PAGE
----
In a series of experiments run by researchers at Princeton, Harvard, and the University of Warwick, low-income people who were primed to think about financial problems performed poorly on a series of cognition tests, saddled with a mental load that was the equivalent of losing an entire night’s sleep. Put another way, the condition of poverty imposed a mental burden akin to losing 13 IQ points, or comparable to the cognitive difference that’s been observed between chronic alcoholics and normal adults.

The finding further undercuts the theory that poor people, through inherent weakness, are responsible for their own poverty – or that they ought to be able to lift themselves out of it with enough effort. This research suggests that the reality of poverty actually makes it harder to execute fundamental life skills. Being poor means, as the authors write, “coping with not just a shortfall of money, but also with a concurrent shortfall of cognitive resources.”

This explains, for example, why poor people who aren’t good with money might also struggle to be good parents. The two problems aren’t unconnected.

It’s critical to grasp the difference between temporary, incidental “poverty”—living on savings or off a credit card for six months because you’ve lost your job, for example—and the above-referenced “condition of poverty,” a generational affliction that some Americans experience simply as the reality of their lives. They don’t know anything else. If habits (and their absence) are handed down by parents, it’s no wonder people living in states of chronic poverty, among others in the same condition, can’t see any way out. In this kind of environment, deferring pleasure until tomorrow is another kind of foolishness, since there might not be a tomorrow.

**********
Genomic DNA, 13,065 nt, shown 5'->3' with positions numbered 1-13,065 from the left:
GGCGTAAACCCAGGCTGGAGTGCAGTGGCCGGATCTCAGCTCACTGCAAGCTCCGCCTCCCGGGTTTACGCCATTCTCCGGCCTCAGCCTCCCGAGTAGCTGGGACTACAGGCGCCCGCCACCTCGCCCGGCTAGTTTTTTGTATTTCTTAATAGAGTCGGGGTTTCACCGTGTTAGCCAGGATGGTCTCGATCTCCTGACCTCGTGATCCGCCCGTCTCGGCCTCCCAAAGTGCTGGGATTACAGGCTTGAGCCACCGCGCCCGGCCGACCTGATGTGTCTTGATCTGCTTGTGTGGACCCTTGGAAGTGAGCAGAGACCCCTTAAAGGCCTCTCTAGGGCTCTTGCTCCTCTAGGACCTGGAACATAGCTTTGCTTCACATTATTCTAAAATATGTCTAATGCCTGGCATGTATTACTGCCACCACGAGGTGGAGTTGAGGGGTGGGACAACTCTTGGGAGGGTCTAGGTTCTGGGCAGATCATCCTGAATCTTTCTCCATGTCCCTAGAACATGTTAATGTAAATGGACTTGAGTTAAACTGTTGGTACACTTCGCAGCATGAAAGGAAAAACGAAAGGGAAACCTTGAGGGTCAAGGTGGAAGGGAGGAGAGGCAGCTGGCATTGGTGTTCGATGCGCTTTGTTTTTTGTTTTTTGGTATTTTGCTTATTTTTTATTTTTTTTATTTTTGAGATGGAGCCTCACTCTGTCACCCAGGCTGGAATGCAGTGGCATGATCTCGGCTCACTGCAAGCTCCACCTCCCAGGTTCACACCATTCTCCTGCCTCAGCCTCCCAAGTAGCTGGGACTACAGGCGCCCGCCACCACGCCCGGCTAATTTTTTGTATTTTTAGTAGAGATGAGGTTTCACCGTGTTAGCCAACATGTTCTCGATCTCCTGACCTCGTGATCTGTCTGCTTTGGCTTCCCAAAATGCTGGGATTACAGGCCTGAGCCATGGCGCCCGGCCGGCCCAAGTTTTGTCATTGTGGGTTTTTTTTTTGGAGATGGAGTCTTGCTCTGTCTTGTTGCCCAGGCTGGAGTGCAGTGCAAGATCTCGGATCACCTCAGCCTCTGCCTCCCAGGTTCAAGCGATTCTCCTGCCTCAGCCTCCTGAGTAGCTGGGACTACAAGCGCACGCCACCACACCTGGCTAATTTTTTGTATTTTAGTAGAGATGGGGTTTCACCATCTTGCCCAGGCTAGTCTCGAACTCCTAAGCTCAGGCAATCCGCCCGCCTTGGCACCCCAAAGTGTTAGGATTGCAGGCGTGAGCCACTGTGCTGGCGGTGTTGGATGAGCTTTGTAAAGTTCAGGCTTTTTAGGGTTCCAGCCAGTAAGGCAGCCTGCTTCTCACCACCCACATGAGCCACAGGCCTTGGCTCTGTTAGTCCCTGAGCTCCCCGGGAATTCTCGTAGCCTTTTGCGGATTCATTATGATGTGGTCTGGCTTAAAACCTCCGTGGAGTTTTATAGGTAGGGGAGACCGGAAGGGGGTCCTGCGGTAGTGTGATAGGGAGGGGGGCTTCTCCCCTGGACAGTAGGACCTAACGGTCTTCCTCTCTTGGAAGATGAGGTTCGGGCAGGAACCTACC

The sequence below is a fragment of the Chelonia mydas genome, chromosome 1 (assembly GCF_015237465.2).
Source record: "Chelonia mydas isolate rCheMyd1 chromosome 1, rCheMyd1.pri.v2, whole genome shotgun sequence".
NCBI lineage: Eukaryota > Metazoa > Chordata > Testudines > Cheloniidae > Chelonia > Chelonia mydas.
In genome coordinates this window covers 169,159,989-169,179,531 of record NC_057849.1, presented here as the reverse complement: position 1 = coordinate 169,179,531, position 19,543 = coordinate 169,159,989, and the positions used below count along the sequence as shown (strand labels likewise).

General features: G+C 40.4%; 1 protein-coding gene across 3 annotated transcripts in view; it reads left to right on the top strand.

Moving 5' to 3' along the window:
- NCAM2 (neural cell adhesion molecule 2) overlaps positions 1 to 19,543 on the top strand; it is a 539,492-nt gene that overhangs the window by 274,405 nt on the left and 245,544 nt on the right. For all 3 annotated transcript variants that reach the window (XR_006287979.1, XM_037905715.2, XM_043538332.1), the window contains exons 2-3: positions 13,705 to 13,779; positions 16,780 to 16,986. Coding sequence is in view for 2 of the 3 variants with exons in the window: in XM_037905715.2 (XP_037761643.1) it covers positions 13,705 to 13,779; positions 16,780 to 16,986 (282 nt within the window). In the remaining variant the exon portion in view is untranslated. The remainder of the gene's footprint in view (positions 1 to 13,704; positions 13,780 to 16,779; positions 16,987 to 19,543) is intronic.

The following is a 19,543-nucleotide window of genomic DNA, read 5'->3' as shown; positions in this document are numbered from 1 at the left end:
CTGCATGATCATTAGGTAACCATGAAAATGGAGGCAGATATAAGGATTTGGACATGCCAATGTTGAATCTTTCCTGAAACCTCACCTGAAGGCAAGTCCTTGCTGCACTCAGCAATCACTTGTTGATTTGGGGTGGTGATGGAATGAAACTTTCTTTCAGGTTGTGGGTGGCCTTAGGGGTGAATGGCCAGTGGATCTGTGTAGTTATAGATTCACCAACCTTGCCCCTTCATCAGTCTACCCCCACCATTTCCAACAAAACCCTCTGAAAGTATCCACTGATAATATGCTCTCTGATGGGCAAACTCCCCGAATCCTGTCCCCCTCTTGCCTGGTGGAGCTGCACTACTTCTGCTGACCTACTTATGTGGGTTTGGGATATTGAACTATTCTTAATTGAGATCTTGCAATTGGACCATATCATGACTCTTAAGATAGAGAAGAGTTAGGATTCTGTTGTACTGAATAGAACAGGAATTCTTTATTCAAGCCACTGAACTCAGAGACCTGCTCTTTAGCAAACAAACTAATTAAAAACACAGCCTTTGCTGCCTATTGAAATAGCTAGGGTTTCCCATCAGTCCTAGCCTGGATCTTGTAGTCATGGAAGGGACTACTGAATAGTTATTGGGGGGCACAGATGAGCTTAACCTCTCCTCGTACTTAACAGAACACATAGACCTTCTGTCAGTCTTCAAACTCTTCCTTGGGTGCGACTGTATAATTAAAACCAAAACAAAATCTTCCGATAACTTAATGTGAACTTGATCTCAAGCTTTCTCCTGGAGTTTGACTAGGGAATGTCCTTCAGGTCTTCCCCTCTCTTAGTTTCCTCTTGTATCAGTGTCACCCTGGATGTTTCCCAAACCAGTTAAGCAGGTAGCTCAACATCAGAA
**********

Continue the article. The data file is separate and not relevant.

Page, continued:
Common Wealth Charlotte opened in 2016 as part of the Goodwill Opportunity Campus on Wilkinson Boulevard. It’s meant to provide basic financial education, access to credit and banking, and small, low-interest loans to people who may never have learned how to handle their money. One of the organization’s most important tools is its Opportunity Loan program, which lends qualified clients up to $750 at 3.15 percent APR and over a term of as long as six months. Clients can use the money to pay rent to avoid eviction, or pay off predatory payday loans—in short, to dodge anything that can severely and permanently damage their credit. To date, Ash said, the repayment rate is about 90 percent.

In the process, clients receive counseling on money management—what Common Wealth calls “trauma-informed financial education.” Counselors work with clients they know have little or no experience in asset management. “You can’t approach the poor in the old middle-class ways,” Ash said. “Pleasure is important for people in poverty. But the vast majority of people we counsel are denying themselves of anything. They’re using their money just to catch up.”

How many lives of people in Charlotte’s, or any other city’s, poor communities might get a whole lot better if they understood that their checking account balance was more important than what they happened to have in their pockets this minute—if they could learn to think beyond the present? “That starts leading to a change in the brain structure,” Ash said. “And that’s evidence-based, not the subjective thought of Darren Ash and his team.”